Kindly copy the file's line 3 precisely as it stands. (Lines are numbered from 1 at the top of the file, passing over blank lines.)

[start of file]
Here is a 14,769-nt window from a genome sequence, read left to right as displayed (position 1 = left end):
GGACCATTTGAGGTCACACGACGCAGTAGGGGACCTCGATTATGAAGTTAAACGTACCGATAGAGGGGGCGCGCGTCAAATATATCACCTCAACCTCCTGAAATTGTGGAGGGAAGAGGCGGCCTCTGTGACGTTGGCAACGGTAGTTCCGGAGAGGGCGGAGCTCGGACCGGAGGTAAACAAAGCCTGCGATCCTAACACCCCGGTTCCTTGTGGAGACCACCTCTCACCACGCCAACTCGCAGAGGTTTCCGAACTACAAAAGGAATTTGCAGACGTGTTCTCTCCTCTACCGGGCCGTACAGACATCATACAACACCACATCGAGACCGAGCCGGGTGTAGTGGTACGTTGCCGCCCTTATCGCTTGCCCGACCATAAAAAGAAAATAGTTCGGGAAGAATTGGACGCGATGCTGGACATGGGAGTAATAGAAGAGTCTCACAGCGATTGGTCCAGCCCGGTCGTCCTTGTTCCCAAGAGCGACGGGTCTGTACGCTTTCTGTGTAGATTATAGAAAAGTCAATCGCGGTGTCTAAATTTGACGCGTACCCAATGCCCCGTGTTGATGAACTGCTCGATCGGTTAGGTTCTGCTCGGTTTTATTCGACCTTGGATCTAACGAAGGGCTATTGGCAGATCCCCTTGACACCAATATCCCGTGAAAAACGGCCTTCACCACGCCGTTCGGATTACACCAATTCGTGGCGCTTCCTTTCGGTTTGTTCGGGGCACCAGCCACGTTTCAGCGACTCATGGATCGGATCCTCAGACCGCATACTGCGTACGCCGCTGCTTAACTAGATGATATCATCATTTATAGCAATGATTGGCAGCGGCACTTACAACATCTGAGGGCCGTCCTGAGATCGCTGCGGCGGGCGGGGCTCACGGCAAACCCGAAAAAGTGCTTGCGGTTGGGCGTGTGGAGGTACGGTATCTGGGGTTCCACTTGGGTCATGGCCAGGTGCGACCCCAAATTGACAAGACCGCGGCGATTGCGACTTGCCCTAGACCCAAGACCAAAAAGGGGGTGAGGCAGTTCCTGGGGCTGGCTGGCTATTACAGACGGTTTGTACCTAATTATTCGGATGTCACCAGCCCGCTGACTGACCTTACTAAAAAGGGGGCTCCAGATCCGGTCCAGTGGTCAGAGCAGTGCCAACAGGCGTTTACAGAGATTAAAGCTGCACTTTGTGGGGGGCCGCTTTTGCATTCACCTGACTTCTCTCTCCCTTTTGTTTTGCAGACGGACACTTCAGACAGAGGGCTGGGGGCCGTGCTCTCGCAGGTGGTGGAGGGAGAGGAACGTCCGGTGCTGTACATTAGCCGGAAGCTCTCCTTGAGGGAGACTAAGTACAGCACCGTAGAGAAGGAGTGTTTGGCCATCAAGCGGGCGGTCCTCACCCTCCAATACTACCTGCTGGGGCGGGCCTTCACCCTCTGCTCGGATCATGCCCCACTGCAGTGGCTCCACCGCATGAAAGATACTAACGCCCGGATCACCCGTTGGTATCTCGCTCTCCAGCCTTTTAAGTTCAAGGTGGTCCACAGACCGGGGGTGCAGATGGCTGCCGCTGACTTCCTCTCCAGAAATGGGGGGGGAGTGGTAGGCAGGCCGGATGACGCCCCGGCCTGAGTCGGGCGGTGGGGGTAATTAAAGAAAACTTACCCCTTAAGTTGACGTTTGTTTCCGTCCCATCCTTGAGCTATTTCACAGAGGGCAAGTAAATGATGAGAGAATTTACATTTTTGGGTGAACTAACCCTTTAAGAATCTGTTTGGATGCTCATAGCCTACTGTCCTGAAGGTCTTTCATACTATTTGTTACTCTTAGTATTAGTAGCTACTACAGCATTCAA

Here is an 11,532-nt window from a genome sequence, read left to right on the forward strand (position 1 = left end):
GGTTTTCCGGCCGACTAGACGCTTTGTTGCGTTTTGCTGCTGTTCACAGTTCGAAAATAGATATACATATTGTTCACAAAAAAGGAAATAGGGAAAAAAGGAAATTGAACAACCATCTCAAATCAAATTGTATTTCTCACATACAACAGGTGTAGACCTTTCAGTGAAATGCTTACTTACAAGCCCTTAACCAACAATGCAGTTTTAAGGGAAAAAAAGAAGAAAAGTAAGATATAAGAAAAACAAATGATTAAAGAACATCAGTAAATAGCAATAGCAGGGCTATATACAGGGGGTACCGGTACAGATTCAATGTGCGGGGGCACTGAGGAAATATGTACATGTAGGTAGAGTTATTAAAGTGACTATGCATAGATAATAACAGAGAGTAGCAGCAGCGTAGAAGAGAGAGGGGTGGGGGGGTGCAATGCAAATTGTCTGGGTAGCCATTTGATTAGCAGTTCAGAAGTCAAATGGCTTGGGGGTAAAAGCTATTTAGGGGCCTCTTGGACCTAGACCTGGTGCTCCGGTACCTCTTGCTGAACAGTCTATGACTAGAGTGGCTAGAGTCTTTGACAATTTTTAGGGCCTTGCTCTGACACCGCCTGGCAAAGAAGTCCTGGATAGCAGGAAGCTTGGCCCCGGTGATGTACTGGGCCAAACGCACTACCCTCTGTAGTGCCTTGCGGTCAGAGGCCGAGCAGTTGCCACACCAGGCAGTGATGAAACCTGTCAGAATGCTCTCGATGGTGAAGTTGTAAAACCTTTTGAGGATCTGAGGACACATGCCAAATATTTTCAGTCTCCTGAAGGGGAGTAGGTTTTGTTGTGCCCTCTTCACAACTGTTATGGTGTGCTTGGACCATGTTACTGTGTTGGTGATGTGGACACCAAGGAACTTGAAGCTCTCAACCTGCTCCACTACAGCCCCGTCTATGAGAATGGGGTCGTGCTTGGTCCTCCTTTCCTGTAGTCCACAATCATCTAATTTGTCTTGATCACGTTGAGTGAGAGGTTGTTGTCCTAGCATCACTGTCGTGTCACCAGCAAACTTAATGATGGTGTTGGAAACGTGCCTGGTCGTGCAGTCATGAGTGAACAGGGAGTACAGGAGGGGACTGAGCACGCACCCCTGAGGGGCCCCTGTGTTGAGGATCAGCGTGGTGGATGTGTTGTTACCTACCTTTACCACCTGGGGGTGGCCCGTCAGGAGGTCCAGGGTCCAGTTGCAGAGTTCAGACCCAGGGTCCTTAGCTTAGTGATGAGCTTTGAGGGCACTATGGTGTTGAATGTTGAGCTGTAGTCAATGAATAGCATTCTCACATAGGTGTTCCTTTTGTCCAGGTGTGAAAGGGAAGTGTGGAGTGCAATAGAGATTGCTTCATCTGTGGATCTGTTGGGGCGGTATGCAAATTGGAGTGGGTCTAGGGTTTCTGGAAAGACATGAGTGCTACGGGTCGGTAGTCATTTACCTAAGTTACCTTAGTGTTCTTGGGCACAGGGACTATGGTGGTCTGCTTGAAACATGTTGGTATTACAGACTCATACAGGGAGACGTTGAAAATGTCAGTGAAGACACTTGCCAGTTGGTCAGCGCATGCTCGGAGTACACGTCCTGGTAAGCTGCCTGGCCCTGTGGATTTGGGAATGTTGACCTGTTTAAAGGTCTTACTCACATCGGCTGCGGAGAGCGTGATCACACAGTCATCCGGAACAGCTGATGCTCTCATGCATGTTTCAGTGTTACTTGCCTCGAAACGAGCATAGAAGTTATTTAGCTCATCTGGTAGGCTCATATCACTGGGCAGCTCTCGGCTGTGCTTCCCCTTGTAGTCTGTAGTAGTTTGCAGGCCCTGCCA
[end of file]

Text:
Here is an 11,532-nt window from a genome sequence, read left to right on the forward strand (position 1 = left end):